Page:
Seniors are the most likely age group to be extremely worried about their health and social isolation during COVID-19 pandemic, according to a new Statistics Canada survey
But the older residents on Quadra and Cortes, rural islands located off B.C.’s west coast may be bucking that trend.
A total of 200,000 people took part in the federal agency’s first voluntary online questionnaire about how COVID-19 is affecting their lives.
The goal of the crowdsourcing project is to generate timely, relevant information about the pandemic policy-makers can use in decision making, Statistics Canada stated Thursday.
Generally, while senior survey participants were most concerned about their health during the crisis, younger participants were more concerned about the social and economic consequences of COVID-19.
However, regardless of age, at least 80 per cent of participants in all age groups reported being very or extremely anxious about overloading the health system. Additionally, the vast majority of participants reported they were worried about vulnerable people's health.
More specifically, 60 per cent of seniors participating in the survey reported they are very or extremely concerned about their own health.
Quadra Island senior Jim Ludgate, 77, said while he follows self-isolation COVID-19 protocols, he’s not overly worried about his health.
“I’m careful but not concerned,” Ludgate said, adding he’s generally healthy and has no significant underlying conditions that put him at greater risk to COVID-19.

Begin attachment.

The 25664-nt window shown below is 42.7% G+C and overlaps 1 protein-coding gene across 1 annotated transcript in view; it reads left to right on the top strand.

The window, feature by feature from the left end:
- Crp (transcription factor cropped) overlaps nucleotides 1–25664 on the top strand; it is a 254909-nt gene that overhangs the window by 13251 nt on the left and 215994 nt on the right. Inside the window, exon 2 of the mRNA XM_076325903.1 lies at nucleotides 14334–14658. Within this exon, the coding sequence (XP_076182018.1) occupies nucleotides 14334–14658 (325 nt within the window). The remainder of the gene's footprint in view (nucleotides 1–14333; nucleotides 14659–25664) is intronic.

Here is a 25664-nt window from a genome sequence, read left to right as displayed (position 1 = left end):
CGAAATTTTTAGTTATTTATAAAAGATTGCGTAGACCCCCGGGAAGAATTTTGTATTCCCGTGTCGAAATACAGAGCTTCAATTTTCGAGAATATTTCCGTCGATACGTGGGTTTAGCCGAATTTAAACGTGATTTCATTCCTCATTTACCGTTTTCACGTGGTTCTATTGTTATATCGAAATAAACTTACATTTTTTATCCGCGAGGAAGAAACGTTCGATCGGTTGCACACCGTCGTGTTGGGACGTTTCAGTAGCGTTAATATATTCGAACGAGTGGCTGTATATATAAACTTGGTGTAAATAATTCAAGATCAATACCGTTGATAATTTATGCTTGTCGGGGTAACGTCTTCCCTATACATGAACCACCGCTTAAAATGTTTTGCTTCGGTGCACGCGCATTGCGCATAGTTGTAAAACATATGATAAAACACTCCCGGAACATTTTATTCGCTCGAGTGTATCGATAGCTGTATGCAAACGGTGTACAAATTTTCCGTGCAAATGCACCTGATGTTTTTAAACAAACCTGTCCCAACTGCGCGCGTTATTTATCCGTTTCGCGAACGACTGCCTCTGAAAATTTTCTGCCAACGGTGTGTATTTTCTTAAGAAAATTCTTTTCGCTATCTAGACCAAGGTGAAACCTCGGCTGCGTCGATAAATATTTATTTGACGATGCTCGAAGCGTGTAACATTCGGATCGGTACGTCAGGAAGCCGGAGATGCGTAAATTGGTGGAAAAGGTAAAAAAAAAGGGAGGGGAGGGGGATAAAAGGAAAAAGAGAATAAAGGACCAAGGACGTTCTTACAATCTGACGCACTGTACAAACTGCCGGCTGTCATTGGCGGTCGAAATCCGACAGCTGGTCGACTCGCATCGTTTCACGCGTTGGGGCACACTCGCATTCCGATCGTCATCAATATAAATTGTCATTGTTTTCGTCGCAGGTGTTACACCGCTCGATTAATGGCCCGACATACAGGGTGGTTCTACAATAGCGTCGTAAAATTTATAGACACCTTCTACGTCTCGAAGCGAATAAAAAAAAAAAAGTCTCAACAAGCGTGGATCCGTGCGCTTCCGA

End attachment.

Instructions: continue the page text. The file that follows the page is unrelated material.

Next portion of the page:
Ludgate says he makes sure to eat well and exercise. He and his wife avoid leaving their house to limit their exposure to the virus.
“I go out once a month for a seniors shop in Campbell River, and once a week for perishables on the island,” he said.“And that involves wearing a mask, washing my hands and that sort of thing.”
"I have the impression that people just don’t want to make a fuss. Maybe it also has something to do with the resilience of people on the island,” Cortes Island senior Carina Verhoeve, on her peers state of mind around COVID-19"
He notes there is access to medical help or services on the island if he needs it. But, he is philosophical about the risks of the virus.
“My faith is another aspect of it. I’m trusting in God’s provision for me, whether it comes for me or not,” Ludgate said.
“Although, God’s provision isn’t always what I would choose for myself.”
Seniors like Ludgate make up a significant portion of the population living on Quadra and neighbouring Cortes Island. And many other residents on the isles are on the cusp of joining their ranks, according to census data.
The median age on Quadra Island is close to 57 years old, significantly higher than B.C.’s median age of 43. Additionally, close to 29 per cent of the population is aged 65 and over, compared with the provincial rate of 18 per cent and 17 per cent nationally.
On Cortes, the statistics are similar with the median age being nearly 54 years old and 28 per cent of the population falling the into seniors category.
Carina Verhoeve, co-ordinator of the Seniors Helping Seniors (SHS) group on Cortes Island, says her feeling is also that older residents in the community are being careful but aren’t overly apprehensive.
“The seniors I’ve been in touch with are being very cautious, but I have the impression that people just don’t want to make a fuss,” the 67-year-old said. “Maybe it also has something to do with the resilience of people on the island.”